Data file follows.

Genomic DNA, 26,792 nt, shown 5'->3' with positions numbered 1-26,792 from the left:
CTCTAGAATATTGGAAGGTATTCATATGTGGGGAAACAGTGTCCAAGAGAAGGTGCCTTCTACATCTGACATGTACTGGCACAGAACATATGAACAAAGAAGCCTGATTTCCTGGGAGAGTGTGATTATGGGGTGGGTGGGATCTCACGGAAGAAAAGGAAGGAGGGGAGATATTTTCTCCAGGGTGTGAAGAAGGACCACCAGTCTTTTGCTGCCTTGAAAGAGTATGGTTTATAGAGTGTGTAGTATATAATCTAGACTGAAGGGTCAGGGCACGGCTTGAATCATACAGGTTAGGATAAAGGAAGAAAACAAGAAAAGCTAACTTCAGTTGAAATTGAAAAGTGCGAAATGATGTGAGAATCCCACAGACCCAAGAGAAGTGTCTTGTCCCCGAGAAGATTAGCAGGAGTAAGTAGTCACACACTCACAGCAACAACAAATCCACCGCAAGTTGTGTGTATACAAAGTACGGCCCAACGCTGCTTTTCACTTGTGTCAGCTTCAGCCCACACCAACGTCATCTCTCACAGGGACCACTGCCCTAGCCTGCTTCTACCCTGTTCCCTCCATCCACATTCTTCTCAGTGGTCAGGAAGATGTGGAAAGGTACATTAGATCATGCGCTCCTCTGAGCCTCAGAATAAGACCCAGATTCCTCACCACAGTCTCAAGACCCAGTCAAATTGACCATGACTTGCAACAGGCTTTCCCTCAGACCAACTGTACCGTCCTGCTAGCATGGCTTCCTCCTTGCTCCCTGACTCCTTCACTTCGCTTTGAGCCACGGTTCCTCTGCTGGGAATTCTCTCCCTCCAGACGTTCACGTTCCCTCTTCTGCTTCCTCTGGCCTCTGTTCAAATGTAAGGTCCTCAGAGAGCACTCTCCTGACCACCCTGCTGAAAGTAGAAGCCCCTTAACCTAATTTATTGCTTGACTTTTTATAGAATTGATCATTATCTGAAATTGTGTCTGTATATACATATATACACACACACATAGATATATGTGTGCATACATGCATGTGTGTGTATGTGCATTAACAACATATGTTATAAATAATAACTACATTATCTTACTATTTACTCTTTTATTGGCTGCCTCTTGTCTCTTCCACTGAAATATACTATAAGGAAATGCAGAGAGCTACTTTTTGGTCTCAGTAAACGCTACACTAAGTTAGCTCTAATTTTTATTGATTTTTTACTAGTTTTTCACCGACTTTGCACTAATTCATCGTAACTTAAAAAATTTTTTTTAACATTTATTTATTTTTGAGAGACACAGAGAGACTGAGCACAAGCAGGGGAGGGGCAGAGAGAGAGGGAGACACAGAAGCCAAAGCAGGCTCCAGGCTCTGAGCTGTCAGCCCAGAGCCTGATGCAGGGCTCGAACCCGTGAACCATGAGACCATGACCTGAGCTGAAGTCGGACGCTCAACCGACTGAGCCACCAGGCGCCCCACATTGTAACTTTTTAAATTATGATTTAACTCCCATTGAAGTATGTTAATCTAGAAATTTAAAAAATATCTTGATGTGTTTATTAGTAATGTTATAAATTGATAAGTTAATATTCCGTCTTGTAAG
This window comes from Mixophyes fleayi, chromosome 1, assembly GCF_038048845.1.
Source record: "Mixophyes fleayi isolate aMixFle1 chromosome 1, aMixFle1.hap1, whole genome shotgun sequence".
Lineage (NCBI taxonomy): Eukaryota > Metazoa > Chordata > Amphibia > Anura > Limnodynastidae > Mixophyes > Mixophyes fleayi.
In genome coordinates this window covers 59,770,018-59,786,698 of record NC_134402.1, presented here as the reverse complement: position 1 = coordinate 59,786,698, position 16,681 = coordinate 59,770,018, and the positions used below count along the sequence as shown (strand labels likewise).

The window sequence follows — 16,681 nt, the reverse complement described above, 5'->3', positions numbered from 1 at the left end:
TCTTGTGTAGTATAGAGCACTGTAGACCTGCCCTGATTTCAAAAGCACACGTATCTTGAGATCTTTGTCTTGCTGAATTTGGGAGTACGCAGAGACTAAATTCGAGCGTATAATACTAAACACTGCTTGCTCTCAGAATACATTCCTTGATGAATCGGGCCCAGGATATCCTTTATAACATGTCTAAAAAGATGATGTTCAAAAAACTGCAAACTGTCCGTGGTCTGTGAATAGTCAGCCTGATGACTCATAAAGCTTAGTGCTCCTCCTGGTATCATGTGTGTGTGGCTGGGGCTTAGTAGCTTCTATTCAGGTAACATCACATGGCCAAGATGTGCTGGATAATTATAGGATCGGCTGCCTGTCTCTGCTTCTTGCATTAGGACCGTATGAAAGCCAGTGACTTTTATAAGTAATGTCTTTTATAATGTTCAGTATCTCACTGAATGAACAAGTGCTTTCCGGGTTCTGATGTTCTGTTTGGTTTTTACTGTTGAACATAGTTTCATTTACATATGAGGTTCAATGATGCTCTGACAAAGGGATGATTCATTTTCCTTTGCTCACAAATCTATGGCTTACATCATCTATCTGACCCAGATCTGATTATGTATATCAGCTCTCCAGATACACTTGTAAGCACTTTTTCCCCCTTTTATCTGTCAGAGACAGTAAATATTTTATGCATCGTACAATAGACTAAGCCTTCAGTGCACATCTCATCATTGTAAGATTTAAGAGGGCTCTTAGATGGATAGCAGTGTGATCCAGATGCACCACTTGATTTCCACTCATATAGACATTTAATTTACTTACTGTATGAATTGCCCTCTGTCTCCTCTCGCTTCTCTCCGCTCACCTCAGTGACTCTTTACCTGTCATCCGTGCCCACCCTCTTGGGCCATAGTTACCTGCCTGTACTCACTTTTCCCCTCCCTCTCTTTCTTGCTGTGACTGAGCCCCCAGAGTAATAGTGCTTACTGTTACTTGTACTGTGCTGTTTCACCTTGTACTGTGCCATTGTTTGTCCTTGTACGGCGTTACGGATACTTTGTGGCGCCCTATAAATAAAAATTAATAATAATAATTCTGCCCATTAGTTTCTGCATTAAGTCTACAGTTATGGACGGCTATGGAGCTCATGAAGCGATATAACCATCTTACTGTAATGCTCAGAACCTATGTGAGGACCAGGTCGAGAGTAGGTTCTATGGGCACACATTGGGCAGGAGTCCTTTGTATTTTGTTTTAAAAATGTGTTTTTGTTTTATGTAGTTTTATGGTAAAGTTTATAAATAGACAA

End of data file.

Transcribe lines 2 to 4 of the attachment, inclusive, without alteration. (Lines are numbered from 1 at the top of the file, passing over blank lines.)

CTCTAGAATATTGGAAGGTATTCATATGTGGGGAAACAGTGTCCAAGAGAAGGTGCCTTCTACATCTGACATGTACTGGCACAGAACATATGAACAAAGAAGCCTGATTTCCTGGGAGAGTGTGATTATGGGGTGGGTGGGATCTCACGGAAGAAAAGGAAGGAGGGGAGATATTTTCTCCAGGGTGTGAAGAAGGACCACCAGTCTTTTGCTGCCTTGAAAGAGTATGGTTTATAGAGTGTGTAGTATATAATCTAGACTGAAGGGTCAGGGCACGGCTTGAATCATACAGGTTAGGATAAAGGAAGAAAACAAGAAAAGCTAACTTCAGTTGAAATTGAAAAGTGCGAAATGATGTGAGAATCCCACAGACCCAAGAGAAGTGTCTTGTCCCCGAGAAGATTAGCAGGAGTAAGTAGTCACACACTCACAGCAACAACAAATCCACCGCAAGTTGTGTGTATACAAAGTACGGCCCAACGCTGCTTTTCACTTGTGTCAGCTTCAGCCCACACCAACGTCATCTCTCACAGGGACCACTGCCCTAGCCTGCTTCTACCCTGTTCCCTCCATCCACATTCTTCTCAGTGGTCAGGAAGATGTGGAAAGGTACATTAGATCATGCGCTCCTCTGAGCCTCAGAATAAGACCCAGATTCCTCACCACAGTCTCAAGACCCAGTCAAATTGACCATGACTTGCAACAGGCTTTCCCTCAGACCAACTGTACCGTCCTGCTAGCATGGCTTCCTCCTTGCTCCCTGACTCCTTCACTTCGCTTTGAGCCACGGTTCCTCTGCTGGGAATTCTCTCCCTCCAGACGTTCACGTTCCCTCTTCTGCTTCCTCTGGCCTCTGTTCAAATGTAAGGTCCTCAGAGAGCACTCTCCTGACCACCCTGCTGAAAGTAGAAGCCCCTTAACCTAATTTATTGCTTGACTTTTTATAGAATTGATCATTATCTGAAATTGTGTCTGTATATACATATATACACACACACATAGATATATGTGTGCATACATGCATGTGTGTGTATGTGCATTAACAACATATGTTATAAATAATAACTACATTATCTTACTATTTACTCTTTTATTGGCTGCCTCTTGTCTCTTCCACTGAAATATACTATAAGGAAATGCAGAGAGCTACTTTTTGGTCTCAGTAAACGCTACACTAAGTTAGCTCTAATTTTTATTGATTTTTTACTAGTTTTTCACCGACTTTGCACTAATTCATCGTAACTTAAAAAATTTTTTTTAACATTTATTTATTTTTGAGAGACACAGAGAGACTGAGCACAAGCAGGGGAGGGGCAGAGAGAGAGGGAGACACAGAAGCCAAAGCAGGCTCCAGGCTCTGAGCTGTCAGCCCAGAGCCTGATGCAGGGCTCGAACCCGTGAACCATGAGACCATGACCTGAGCTGAAGTCGGACGCTCAACCGACTGAGCCACCAGGCGCCCCACATTGTAACTTTTTAAATTATGATTTAACTCCCATTGAAGTATGTTAATCTAGAAATTTAAAAAATATCTTGATGTGTTTATTAGTAATGTTATAAATTGATAAGTTAATATTCCGTCTTGTAAG
This window comes from Mixophyes fleayi, chromosome 1, assembly GCF_038048845.1.
Source record: "Mixophyes fleayi isolate aMixFle1 chromosome 1, aMixFle1.hap1, whole genome shotgun sequence".